The second assignment of error relates to the admission in evidence of the implements found at the scene and which had been marked for identification early in the trial. They were offered as exhibits after the State police chemist had taken the stand and after the continuity of custody from the time of their discovery had been established. The ground of objection was that there was "no connection to . . . the defendant." There was no error in admitting the evidence at that time. The order of proof rests largely in the discretion of the judge. Commonwealth v. Johnson, 188 Mass. 382 , 384. Commonwealth v. Tucker, 189 Mass. 457 , 467. Commonwealth v. Coyne, 228 Mass. 269 , 270. As was said in the Tucker case, "Evidence must go in by piecemeal, and evidence having a tendency to prove a proposition is not inadmissible simply because it does not wholly prove the proposition. It is enough if in connection with other evidence it helps a little." The implements were admissible to show the means whereby the substantive crime had been committed. When he made his ruling the judge could reasonably expect that the district attorney, having presented evidence as to the means by which the crime was committed, would next proceed to present evidence that the defendant committed it. In his discretionary supervision of the order of the trial, it was for the judge to decide, when asked, if the implements should then be admitted subject to the defendant's right to move later that they be withdrawn if not connected with the defendant;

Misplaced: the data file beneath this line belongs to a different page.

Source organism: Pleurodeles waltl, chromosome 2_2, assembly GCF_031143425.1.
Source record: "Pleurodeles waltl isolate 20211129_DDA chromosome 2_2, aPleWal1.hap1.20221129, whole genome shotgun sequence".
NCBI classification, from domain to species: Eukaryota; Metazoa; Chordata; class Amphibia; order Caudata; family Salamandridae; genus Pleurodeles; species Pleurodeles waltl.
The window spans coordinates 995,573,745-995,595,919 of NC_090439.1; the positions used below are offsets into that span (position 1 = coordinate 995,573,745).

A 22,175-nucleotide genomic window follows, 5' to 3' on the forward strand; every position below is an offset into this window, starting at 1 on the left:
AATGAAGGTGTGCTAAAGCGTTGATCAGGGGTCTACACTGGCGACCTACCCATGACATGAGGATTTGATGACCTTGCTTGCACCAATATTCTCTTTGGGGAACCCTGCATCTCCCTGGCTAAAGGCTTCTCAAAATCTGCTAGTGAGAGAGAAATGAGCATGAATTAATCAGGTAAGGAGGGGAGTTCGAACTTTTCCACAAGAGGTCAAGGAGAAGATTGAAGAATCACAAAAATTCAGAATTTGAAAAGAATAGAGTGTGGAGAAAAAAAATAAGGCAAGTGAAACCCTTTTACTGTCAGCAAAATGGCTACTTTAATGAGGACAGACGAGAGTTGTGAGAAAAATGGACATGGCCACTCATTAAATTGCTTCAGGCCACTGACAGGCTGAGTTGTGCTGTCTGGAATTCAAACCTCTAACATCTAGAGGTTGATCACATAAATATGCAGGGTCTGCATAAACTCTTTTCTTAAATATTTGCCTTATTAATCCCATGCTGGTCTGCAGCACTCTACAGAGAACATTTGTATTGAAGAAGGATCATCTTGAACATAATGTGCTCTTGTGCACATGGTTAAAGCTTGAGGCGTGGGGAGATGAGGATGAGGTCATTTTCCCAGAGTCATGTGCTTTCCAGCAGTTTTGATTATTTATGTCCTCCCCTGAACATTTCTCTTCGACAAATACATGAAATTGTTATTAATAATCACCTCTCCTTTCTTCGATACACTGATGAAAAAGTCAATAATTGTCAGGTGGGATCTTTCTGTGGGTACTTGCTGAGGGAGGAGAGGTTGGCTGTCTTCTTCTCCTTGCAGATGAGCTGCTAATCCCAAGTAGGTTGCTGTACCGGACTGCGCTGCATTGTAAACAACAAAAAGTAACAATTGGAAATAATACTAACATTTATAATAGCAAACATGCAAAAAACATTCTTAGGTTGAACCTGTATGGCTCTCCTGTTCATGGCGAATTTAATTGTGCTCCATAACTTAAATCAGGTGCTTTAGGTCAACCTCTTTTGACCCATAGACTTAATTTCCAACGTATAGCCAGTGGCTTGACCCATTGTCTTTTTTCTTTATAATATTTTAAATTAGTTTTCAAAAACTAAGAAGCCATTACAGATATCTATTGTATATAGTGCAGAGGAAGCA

or to defer a ruling on their admissibility until evidence was introduced connecting the implements with the defendant. While the latter course is usually preferable as affording better protection to the defendant from possible prejudice, and might well have been followed, no harm in any event was done because evidence tending to connect the defendant with the exhibits was in fact produced.
[Note 1] The original paint on the ripping bar (exhibit No. 21) was black and gray. Other paints were smeared on the ripping bar and were referred to by the expert as "foreign" paints.